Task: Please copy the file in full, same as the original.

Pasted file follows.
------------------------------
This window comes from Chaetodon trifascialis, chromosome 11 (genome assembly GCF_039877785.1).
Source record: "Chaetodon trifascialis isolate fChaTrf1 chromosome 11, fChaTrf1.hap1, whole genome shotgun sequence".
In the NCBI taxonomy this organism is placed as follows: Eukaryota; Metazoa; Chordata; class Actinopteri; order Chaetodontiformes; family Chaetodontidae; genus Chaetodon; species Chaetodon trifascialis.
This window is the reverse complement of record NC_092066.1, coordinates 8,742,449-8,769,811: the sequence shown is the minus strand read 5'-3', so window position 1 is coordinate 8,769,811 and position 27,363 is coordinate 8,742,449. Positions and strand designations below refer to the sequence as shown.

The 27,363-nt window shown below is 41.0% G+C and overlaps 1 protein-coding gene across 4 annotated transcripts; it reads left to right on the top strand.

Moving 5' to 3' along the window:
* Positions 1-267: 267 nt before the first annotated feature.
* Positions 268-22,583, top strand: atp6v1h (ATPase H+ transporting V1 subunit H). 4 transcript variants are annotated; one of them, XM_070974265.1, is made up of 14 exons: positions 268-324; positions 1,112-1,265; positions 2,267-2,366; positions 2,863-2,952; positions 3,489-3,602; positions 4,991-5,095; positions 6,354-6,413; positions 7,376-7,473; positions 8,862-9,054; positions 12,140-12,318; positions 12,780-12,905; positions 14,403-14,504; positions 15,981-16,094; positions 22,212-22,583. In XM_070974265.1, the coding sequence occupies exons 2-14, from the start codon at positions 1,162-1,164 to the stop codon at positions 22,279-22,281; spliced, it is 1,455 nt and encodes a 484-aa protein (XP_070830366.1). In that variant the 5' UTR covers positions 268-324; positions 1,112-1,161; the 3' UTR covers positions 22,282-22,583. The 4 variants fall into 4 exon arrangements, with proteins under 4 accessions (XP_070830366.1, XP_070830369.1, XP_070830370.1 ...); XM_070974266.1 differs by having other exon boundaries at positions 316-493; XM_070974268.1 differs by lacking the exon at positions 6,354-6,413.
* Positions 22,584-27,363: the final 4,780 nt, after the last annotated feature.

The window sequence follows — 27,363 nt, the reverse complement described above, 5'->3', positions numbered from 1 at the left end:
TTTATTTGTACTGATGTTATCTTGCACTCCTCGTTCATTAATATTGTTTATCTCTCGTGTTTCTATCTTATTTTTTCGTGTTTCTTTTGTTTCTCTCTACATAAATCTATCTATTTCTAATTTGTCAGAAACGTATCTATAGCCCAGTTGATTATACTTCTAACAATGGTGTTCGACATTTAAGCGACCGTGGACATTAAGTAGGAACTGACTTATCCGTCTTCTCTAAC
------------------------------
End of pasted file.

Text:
This window comes from Chaetodon trifascialis, chromosome 11 (genome assembly GCF_039877785.1).
Source record: "Chaetodon trifascialis isolate fChaTrf1 chromosome 11, fChaTrf1.hap1, whole genome shotgun sequence".
In the NCBI taxonomy this organism is placed as follows: Eukaryota; Metazoa; Chordata; class Actinopteri; order Chaetodontiformes; family Chaetodontidae; genus Chaetodon; species Chaetodon trifascialis.
This window is the reverse complement of record NC_092066.1, coordinates 8,742,449-8,769,811: the sequence shown is the minus strand read 5'-3', so window position 1 is coordinate 8,769,811 and position 27,363 is coordinate 8,742,449. Positions and strand designations below refer to the sequence as shown.

The 27,363-nt window shown below is 41.0% G+C and overlaps 1 protein-coding gene across 4 annotated transcripts; it reads left to right on the top strand.

Moving 5' to 3' along the window:
* Positions 1-267: 267 nt before the first annotated feature.
* Positions 268-22,583, top strand: atp6v1h (ATPase H+ transporting V1 subunit H). 4 transcript variants are annotated; one of them, XM_070974265.1, is made up of 14 exons: positions 268-324; positions 1,112-1,265; positions 2,267-2,366; positions 2,863-2,952; positions 3,489-3,602; positions 4,991-5,095; positions 6,354-6,413; positions 7,376-7,473; positions 8,862-9,054; positions 12,140-12,318; positions 12,780-12,905; positions 14,403-14,504; positions 15,981-16,094; positions 22,212-22,583. In XM_070974265.1, the coding sequence occupies exons 2-14, from the start codon at positions 1,162-1,164 to the stop codon at positions 22,279-22,281; spliced, it is 1,455 nt and encodes a 484-aa protein (XP_070830366.1). In that variant the 5' UTR covers positions 268-324; positions 1,112-1,161; the 3' UTR covers positions 22,282-22,583. The 4 variants fall into 4 exon arrangements, with proteins under 4 accessions (XP_070830366.1, XP_070830369.1, XP_070830370.1 ...); XM_070974266.1 differs by having other exon boundaries at positions 316-493; XM_070974268.1 differs by lacking the exon at positions 6,354-6,413.
* Positions 22,584-27,363: the final 4,780 nt, after the last annotated feature.

The window sequence follows — 27,363 nt, the reverse complement described above, 5'->3', positions numbered from 1 at the left end:
TTTATTTGTACTGATGTTATCTTGCACTCCTCGTTCATTAATATTGTTTATCTCTCGTGTTTCTATCTTATTTTTTCGTGTTTCTTTTGTTTCTCTCTACATAAATCTATCTATTTCTAATTTGTCAGAAACGTATCTATAGCCCAGTTGATTATACTTCTAACAATGGTGTTCGACATTTAAGCGACCGTGGACATTAAGTAGGAACTGACTTATCCGTCTTCTCTAAC